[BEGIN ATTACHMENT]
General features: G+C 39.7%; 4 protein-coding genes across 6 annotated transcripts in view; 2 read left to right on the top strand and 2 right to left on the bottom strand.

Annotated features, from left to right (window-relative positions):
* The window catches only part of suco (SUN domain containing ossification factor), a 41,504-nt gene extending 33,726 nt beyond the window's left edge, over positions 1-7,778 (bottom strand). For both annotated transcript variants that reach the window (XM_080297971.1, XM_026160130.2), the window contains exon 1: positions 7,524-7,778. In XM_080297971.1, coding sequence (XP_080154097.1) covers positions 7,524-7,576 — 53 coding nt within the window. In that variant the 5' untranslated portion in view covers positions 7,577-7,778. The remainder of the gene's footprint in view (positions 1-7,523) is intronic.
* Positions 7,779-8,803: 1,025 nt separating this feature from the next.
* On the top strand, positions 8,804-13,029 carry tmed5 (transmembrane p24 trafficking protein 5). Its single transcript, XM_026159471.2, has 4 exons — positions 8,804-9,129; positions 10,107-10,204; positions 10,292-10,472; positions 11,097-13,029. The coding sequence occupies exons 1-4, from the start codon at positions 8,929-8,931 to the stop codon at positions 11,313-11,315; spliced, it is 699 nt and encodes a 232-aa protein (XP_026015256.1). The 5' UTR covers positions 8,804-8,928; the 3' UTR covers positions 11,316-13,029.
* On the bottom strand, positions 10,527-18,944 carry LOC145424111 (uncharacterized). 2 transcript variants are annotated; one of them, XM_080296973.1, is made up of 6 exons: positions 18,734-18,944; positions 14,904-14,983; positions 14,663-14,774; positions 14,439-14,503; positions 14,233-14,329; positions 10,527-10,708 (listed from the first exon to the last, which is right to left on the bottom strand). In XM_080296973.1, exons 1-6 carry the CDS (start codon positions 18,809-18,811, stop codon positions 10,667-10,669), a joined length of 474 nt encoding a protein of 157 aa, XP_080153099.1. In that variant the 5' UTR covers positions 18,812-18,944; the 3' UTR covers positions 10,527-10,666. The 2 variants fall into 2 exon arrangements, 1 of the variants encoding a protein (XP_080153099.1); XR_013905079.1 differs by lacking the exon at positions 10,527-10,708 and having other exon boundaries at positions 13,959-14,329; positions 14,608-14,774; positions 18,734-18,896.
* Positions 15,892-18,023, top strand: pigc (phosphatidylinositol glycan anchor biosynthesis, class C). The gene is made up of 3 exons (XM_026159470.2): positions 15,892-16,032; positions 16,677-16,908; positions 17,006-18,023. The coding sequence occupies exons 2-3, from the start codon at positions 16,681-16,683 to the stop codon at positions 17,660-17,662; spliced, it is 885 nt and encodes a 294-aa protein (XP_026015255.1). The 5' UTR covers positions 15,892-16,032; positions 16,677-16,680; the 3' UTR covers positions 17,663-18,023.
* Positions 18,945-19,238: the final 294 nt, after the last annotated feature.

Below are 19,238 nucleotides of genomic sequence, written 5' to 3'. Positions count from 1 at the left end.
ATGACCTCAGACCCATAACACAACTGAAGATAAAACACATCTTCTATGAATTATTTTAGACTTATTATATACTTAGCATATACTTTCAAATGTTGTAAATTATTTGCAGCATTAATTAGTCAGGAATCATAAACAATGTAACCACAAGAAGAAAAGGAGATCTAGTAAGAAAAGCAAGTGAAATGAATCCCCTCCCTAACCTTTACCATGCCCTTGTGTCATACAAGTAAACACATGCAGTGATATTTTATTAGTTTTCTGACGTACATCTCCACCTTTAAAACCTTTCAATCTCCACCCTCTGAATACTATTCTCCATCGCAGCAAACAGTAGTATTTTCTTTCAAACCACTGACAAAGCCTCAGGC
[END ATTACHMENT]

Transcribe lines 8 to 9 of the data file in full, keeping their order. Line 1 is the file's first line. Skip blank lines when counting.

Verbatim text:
* Positions 18,945-19,238: the final 294 nt, after the last annotated feature.

Below are 19,238 nucleotides of genomic sequence, written 5' to 3'. Positions count from 1 at the left end.